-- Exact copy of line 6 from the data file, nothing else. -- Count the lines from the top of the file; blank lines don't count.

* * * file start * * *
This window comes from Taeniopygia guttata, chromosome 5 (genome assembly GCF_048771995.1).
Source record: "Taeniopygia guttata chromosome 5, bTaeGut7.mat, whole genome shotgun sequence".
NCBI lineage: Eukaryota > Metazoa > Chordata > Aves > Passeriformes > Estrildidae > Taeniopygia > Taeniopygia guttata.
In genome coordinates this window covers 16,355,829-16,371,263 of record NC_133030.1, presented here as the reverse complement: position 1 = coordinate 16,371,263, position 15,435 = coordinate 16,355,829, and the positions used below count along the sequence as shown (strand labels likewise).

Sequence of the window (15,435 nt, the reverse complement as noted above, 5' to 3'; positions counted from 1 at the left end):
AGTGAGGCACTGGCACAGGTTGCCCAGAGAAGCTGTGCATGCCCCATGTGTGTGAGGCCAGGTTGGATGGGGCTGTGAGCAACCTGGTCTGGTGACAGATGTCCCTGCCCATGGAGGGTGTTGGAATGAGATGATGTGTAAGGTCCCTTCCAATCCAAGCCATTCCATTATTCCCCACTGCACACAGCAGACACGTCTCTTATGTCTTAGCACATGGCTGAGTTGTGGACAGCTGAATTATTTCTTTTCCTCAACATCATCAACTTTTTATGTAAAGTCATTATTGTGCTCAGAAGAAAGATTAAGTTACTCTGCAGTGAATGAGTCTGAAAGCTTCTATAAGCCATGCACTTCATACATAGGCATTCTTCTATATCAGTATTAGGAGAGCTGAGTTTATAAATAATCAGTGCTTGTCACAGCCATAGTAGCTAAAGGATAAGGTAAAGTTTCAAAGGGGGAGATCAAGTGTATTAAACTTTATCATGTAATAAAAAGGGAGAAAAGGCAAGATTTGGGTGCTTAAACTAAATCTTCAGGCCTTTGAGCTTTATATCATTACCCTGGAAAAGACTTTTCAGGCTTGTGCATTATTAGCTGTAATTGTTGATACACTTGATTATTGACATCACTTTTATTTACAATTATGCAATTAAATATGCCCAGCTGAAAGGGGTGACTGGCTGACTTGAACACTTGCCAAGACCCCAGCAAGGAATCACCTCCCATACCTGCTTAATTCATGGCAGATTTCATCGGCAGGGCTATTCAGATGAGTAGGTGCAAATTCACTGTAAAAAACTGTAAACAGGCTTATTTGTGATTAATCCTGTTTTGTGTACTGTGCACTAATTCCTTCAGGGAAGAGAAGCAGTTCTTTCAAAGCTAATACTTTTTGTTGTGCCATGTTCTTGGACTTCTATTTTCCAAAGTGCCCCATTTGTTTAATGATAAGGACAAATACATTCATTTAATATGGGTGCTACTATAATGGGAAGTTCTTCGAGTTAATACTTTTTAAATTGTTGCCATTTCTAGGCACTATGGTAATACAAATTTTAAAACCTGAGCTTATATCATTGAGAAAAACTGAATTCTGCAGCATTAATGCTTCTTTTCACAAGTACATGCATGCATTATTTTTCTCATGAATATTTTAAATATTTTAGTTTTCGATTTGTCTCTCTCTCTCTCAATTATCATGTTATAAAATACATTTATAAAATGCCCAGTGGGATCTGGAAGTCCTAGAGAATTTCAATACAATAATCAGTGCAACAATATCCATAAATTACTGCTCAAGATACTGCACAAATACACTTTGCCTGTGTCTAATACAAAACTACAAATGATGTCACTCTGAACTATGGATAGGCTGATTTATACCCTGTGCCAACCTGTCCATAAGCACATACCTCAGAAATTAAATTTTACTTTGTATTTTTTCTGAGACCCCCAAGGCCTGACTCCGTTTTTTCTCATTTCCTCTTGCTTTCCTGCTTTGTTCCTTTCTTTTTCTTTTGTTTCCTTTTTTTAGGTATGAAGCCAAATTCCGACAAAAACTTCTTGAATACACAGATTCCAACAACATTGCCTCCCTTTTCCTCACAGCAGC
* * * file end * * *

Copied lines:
AGTGAGGCACTGGCACAGGTTGCCCAGAGAAGCTGTGCATGCCCCATGTGTGTGAGGCCAGGTTGGATGGGGCTGTGAGCAACCTGGTCTGGTGACAGATGTCCCTGCCCATGGAGGGTGTTGGAATGAGATGATGTGTAAGGTCCCTTCCAATCCAAGCCATTCCATTATTCCCCACTGCACACAGCAGACACGTCTCTTATGTCTTAGCACATGGCTGAGTTGTGGACAGCTGAATTATTTCTTTTCCTCAACATCATCAACTTTTTATGTAAAGTCATTATTGTGCTCAGAAGAAAGATTAAGTTACTCTGCAGTGAATGAGTCTGAAAGCTTCTATAAGCCATGCACTTCATACATAGGCATTCTTCTATATCAGTATTAGGAGAGCTGAGTTTATAAATAATCAGTGCTTGTCACAGCCATAGTAGCTAAAGGATAAGGTAAAGTTTCAAAGGGGGAGATCAAGTGTATTAAACTTTATCATGTAATAAAAAGGGAGAAAAGGCAAGATTTGGGTGCTTAAACTAAATCTTCAGGCCTTTGAGCTTTATATCATTACCCTGGAAAAGACTTTTCAGGCTTGTGCATTATTAGCTGTAATTGTTGATACACTTGATTATTGACATCACTTTTATTTACAATTATGCAATTAAATATGCCCAGCTGAAAGGGGTGACTGGCTGACTTGAACACTTGCCAAGACCCCAGCAAGGAATCACCTCCCATACCTGCTTAATTCATGGCAGATTTCATCGGCAGGGCTATTCAGATGAGTAGGTGCAAATTCACTGTAAAAAACTGTAAACAGGCTTATTTGTGATTAATCCTGTTTTGTGTACTGTGCACTAATTCCTTCAGGGAAGAGAAGCAGTTCTTTCAAAGCTAATACTTTTTGTTGTGCCATGTTCTTGGACTTCTATTTTCCAAAGTGCCCCATTTGTTTAATGATAAGGACAAATACATTCATTTAATATGGGTGCTACTATAATGGGAAGTTCTTCGAGTTAATACTTTTTAAATTGTTGCCATTTCTAGGCACTATGGTAATACAAATTTTAAAACCTGAGCTTATATCATTGAGAAAAACTGAATTCTGCAGCATTAATGCTTCTTTTCACAAGTACATGCATGCATTATTTTTCTCATGAATATTTTAAATATTTTAGTTTTCGATTTGTCTCTCTCTCTCTCAATTATCATGTTATAAAATACATTTATAAAATGCCCAGTGGGATCTGGAAGTCCTAGAGAATTTCAATACAATAATCAGTGCAACAATATCCATAAATTACTGCTCAAGATACTGCACAAATACACTTTGCCTGTGTCTAATACAAAACTACAAATGATGTCACTCTGAACTATGGATAGGCTGATTTATACCCTGTGCCAACCTGTCCATAAGCACATACCTCAGAAATTAAATTTTACTTTGTATTTTTTCTGAGACCCCCAAGGCCTGACTCCGTTTTTTCTCATTTCCTCTTGCTTTCCTGCTTTGTTCCTTTCTTTTTCTTTTGTTTCCTTTTTTTAGGTATGAAGCCAAATTCCGACAAAAACTTCTTGAATACACAGATTCCAACAACATTGCCTCCCTTTTCCTCACAGCAGC